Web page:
Inside MTV's Multiplatform Video Music Awards Experience

 MTV

MTV has long prided itself on keeping on the cutting edge of social programming, integrating Twitter and other forms of interactive participation into many of its broadcasts. This year, the network is continuing its social presence with a little boost from the Video Music Awards, using the event to launch a variety of new tools across various platforms.

Here, The Hollywood Reporter breaks down everything you need to know about these new tools and what they mean for the viewing experience.

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"Our audience thinks about these award shows much more broadly than just being the two-hour live television broadcast," says Colin Helms, MTV's SVP digital media. "First we open up online voting and releasing content around the show, then there is a different phase obviously the night of the show in real time -- how people are experience the show -- and then the water cooler conversation starts. Then there's a third phase, which is afterwards and how the audience is talking about it the next day.

"We know that there is this whole kind of 360 experience around just that two-hour broadcast, so we really want to make sure that we are creating programming and product experiences through all of those phases that captures the different behaviors that are naturally happening," he says.

Below, find the highlights from some of those programming and product experiences that we can expect during the Sept. 5 show.

Twitter Tracker: Though its first version was launched in 2007, today's Twitter Tracker has evolved to tap into a new platform to encapsulate the show's most talked-about moments in real-time, creating stunning visualization for TV, web and mobile.

"It sort of gets into what people are saying about that moment without necessarily having to read tweets," explains Mike Scogin, VP of Wireless and Mobile. "We have 15-20 seconds to get something across [on-air], we don't want to confuse people."

The interface will categorize stars and events into a simple stream, which selects keywords and hot topics associated with that subject. MTV will also make still frames available from the popular moments (i.e., Beyonce revealing her pregnancy in 2011) for instant sharing and retreating. "Not only can people talk about Beyonce's baby bump, but they would now be able to share the visual with people in real time," says Scogin.

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Facebook Timeline Tracker: Launched in beta for this year's Movie Awards, it will now serve as a hub for trending VMA content and for the first time, as well as including on-air integration as part of a sponsorship with CoverGirl.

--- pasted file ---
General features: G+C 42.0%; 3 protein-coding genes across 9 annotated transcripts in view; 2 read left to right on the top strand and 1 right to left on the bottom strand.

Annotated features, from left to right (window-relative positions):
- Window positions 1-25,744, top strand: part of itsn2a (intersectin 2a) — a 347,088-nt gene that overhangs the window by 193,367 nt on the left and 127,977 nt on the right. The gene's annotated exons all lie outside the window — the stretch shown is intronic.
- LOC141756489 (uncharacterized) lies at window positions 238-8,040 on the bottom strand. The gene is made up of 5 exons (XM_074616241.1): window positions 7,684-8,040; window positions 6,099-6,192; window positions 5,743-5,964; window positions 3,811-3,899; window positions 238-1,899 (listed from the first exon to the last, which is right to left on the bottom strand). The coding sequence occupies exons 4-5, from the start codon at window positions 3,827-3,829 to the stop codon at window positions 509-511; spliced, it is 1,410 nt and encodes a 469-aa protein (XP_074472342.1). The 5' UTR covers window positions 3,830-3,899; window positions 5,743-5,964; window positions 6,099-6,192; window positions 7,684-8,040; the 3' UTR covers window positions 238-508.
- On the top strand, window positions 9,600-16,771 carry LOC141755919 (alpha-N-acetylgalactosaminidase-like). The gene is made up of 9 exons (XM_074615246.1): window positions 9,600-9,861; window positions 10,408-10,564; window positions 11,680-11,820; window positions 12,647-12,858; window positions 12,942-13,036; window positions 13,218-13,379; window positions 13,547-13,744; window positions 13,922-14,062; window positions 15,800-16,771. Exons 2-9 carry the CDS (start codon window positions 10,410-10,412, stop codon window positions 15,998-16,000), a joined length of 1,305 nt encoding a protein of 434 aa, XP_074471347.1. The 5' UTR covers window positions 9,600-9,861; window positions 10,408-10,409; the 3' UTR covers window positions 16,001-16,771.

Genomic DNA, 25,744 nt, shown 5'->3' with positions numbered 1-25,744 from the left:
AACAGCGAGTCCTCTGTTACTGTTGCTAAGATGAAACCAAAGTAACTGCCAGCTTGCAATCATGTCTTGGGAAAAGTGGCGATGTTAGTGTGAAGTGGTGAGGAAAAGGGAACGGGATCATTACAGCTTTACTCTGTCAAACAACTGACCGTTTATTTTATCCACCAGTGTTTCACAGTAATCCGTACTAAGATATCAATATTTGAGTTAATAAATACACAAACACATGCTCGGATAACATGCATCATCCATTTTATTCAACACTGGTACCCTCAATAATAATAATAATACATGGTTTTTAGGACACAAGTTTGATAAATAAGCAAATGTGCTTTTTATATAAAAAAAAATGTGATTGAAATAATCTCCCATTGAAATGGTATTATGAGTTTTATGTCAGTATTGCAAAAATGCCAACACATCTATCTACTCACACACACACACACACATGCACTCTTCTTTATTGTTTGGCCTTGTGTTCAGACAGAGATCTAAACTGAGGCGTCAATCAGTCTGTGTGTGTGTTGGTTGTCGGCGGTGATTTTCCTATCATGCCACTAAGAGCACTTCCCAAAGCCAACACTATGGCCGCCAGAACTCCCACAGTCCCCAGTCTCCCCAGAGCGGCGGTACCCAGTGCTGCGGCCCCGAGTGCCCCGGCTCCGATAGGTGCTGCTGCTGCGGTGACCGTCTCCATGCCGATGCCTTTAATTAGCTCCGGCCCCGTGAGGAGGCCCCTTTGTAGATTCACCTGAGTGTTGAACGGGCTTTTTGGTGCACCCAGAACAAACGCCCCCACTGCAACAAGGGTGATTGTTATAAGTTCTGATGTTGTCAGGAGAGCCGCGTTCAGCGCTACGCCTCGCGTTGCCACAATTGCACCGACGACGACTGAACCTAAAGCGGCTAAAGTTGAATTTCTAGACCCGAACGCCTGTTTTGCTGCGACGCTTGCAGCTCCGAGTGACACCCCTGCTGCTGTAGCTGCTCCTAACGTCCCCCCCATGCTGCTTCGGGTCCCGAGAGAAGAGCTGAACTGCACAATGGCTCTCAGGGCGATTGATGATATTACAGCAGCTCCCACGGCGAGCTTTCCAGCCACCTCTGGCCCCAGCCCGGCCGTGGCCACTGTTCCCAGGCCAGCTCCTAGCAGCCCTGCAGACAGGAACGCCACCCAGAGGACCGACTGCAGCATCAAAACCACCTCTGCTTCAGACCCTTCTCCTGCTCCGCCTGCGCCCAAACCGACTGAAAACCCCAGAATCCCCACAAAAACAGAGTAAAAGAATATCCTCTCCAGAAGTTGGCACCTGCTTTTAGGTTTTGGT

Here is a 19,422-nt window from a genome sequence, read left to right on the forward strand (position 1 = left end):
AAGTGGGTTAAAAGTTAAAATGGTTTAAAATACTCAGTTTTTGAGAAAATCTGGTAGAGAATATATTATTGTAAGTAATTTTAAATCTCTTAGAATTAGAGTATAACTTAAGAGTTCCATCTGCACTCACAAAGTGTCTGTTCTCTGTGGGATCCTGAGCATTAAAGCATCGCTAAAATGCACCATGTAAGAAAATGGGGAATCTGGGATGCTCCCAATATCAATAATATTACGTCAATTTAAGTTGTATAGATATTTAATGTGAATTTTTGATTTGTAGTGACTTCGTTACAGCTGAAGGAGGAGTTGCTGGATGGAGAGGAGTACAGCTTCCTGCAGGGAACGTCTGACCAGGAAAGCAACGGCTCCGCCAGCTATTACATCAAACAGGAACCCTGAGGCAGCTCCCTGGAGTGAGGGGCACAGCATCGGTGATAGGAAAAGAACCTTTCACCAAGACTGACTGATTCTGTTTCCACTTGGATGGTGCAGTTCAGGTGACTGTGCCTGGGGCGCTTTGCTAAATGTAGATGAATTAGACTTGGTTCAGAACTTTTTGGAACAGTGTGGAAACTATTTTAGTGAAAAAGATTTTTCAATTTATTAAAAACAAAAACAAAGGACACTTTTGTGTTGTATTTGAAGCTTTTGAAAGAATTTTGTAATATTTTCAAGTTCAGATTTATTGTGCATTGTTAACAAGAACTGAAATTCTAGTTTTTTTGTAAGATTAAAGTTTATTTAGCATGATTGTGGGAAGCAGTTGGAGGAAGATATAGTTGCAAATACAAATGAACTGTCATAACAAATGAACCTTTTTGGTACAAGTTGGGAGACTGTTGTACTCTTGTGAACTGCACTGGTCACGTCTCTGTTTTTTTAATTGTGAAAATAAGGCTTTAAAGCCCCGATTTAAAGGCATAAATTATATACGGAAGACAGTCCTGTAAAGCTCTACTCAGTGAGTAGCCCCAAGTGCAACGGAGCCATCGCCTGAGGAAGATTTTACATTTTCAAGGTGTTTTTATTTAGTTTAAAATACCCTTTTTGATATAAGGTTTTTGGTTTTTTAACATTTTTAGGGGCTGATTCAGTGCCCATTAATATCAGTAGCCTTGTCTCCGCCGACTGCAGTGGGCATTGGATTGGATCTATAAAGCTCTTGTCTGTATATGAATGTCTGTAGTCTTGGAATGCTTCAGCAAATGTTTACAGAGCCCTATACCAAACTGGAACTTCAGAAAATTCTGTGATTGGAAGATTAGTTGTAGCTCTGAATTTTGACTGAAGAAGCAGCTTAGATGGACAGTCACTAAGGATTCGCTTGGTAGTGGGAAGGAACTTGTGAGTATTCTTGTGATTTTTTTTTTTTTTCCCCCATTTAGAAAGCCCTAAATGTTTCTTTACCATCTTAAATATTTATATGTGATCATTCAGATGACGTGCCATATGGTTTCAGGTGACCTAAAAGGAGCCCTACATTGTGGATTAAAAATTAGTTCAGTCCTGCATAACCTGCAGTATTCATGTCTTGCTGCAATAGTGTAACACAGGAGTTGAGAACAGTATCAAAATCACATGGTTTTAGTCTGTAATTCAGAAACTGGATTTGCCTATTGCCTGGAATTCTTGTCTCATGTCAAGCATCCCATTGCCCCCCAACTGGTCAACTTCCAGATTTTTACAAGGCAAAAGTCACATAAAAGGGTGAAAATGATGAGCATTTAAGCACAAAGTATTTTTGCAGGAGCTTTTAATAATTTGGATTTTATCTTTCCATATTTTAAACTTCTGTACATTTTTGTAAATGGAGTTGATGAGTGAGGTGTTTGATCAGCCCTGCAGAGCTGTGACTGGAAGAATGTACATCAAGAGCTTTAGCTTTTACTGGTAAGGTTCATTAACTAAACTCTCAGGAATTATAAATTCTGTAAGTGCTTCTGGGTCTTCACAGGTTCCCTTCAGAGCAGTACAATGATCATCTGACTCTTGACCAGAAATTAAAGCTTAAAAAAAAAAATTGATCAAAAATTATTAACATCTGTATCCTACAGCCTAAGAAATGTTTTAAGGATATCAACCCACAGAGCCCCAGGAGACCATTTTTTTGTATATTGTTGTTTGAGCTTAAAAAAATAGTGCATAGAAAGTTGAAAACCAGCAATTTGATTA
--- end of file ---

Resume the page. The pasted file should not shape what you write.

Playing off the idea of the timeline, MTV cameras will follow Teen Wolf star Holland Roden on her "road to the VMAs," in which fans can help select her dress, her makeup, her hair and watch her get ready for the big night.

MTV's Facebook page will also become a one-stop hub to find the most liked, shared and commented on stars, linking to videos and images of them from the show. "We wanted to bring the spirit of innovation that hopefully we have brought to Twitter over the years, while being very specific to Facebook and cognizant of how it's a different platform," says Scogin. "We use it and our users use it in a very different way.

Social Voting: Building off the success seen at the Movie Awards earlier this summer, a new award category: "The Most Share-Worthy Video" will collect votes via Twitter hashtag beginning one week before the show and sponsored by Bing. It's also worth noting that voting is still open for all of the categories, with voting for best new artist to stay open throughout the broadcast.

"Typically with online voting, you go to a page, you look at your nominees, you vote for them and it kind of goes into a black hole and you don’t know how well they did until you find out who won in the show," says Helms. "But the idea of doing a social voting category is being able to do that in real time, and doing it just using a Twitter hash tag and then being able to surface the result in real time, so it really amps up that competition among fan groups."

All Access Live: Viewers have access to approximately 10 different camera angles backstage and within the theater in order to capture new and different perspectives on the show's most memorable moments (both planned and, hopefully, unplanned). Users can access the content via web, tablet and mobile, using MTV News app and the social viewing app, WatchWith.

"The biggest change on our end is better mobile support," confesses Scogin.

Best New Highlights:
-Option to create animated gifs using a simple web tool directly from MTV's video player.
-Paparazzi photos to continue beyond the red carpet, in real-time, sharing backstage and insider photos from the event, giving viewers a new perspective of the show that they've never seen before.

The VMAs air live from L.A.'s Staples Center on Thursday, Sept. 6, at 8 p.m. ET/PT.

Email: Sophie.Schillaci@thr.com; Twitter: @SophieSchillaci

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